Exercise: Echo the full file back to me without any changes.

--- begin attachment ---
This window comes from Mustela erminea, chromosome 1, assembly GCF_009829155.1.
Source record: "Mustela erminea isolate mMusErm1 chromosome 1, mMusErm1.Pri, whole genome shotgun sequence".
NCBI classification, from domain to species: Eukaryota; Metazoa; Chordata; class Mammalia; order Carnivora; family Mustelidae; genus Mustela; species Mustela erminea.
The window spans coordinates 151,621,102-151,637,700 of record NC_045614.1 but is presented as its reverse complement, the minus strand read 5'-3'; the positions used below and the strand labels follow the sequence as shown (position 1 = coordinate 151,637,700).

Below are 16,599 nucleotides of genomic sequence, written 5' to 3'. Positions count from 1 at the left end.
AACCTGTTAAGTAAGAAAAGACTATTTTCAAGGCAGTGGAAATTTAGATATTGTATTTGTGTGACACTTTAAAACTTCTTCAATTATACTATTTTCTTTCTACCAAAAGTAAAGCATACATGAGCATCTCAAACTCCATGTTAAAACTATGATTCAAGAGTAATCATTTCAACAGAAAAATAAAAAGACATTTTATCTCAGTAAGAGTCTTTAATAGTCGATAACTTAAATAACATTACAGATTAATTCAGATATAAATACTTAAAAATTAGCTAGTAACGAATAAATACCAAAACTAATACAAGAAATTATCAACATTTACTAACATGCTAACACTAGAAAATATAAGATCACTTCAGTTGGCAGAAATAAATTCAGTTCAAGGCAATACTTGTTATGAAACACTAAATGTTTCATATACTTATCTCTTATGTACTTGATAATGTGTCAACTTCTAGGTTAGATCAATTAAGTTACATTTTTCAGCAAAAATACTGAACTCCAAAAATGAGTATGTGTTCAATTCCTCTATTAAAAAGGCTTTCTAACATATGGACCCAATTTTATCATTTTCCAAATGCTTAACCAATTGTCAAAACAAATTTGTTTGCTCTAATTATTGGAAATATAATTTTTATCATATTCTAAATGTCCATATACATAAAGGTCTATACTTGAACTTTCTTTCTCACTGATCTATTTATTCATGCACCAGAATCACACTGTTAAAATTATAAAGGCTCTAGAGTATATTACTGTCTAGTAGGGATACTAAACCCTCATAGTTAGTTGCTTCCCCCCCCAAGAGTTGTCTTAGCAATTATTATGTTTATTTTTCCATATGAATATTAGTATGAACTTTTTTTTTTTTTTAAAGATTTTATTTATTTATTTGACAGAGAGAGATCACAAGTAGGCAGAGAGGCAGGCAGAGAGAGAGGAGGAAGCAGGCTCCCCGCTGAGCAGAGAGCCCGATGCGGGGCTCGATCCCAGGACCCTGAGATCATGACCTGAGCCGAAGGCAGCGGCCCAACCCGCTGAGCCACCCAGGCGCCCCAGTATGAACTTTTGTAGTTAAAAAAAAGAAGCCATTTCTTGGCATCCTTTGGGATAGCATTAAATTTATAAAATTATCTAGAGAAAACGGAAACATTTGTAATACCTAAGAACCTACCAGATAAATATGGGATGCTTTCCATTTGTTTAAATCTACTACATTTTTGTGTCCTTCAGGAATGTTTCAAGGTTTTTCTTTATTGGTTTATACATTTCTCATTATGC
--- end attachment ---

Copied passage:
This window comes from Mustela erminea, chromosome 1, assembly GCF_009829155.1.
Source record: "Mustela erminea isolate mMusErm1 chromosome 1, mMusErm1.Pri, whole genome shotgun sequence".
NCBI classification, from domain to species: Eukaryota; Metazoa; Chordata; class Mammalia; order Carnivora; family Mustelidae; genus Mustela; species Mustela erminea.
The window spans coordinates 151,621,102-151,637,700 of record NC_045614.1 but is presented as its reverse complement, the minus strand read 5'-3'; the positions used below and the strand labels follow the sequence as shown (position 1 = coordinate 151,637,700).

Below are 16,599 nucleotides of genomic sequence, written 5' to 3'. Positions count from 1 at the left end.
AACCTGTTAAGTAAGAAAAGACTATTTTCAAGGCAGTGGAAATTTAGATATTGTATTTGTGTGACACTTTAAAACTTCTTCAATTATACTATTTTCTTTCTACCAAAAGTAAAGCATACATGAGCATCTCAAACTCCATGTTAAAACTATGATTCAAGAGTAATCATTTCAACAGAAAAATAAAAAGACATTTTATCTCAGTAAGAGTCTTTAATAGTCGATAACTTAAATAACATTACAGATTAATTCAGATATAAATACTTAAAAATTAGCTAGTAACGAATAAATACCAAAACTAATACAAGAAATTATCAACATTTACTAACATGCTAACACTAGAAAATATAAGATCACTTCAGTTGGCAGAAATAAATTCAGTTCAAGGCAATACTTGTTATGAAACACTAAATGTTTCATATACTTATCTCTTATGTACTTGATAATGTGTCAACTTCTAGGTTAGATCAATTAAGTTACATTTTTCAGCAAAAATACTGAACTCCAAAAATGAGTATGTGTTCAATTCCTCTATTAAAAAGGCTTTCTAACATATGGACCCAATTTTATCATTTTCCAAATGCTTAACCAATTGTCAAAACAAATTTGTTTGCTCTAATTATTGGAAATATAATTTTTATCATATTCTAAATGTCCATATACATAAAGGTCTATACTTGAACTTTCTTTCTCACTGATCTATTTATTCATGCACCAGAATCACACTGTTAAAATTATAAAGGCTCTAGAGTATATTACTGTCTAGTAGGGATACTAAACCCTCATAGTTAGTTGCTTCCCCCCCCAAGAGTTGTCTTAGCAATTATTATGTTTATTTTTCCATATGAATATTAGTATGAACTTTTTTTTTTTTTTAAAGATTTTATTTATTTATTTGACAGAGAGAGATCACAAGTAGGCAGAGAGGCAGGCAGAGAGAGAGGAGGAAGCAGGCTCCCCGCTGAGCAGAGAGCCCGATGCGGGGCTCGATCCCAGGACCCTGAGATCATGACCTGAGCCGAAGGCAGCGGCCCAACCCGCTGAGCCACCCAGGCGCCCCAGTATGAACTTTTGTAGTTAAAAAAAAGAAGCCATTTCTTGGCATCCTTTGGGATAGCATTAAATTTATAAAATTATCTAGAGAAAACGGAAACATTTGTAATACCTAAGAACCTACCAGATAAATATGGGATGCTTTCCATTTGTTTAAATCTACTACATTTTTGTGTCCTTCAGGAATGTTTCAAGGTTTTTCTTTATTGGTTTATACATTTCTCATTATGC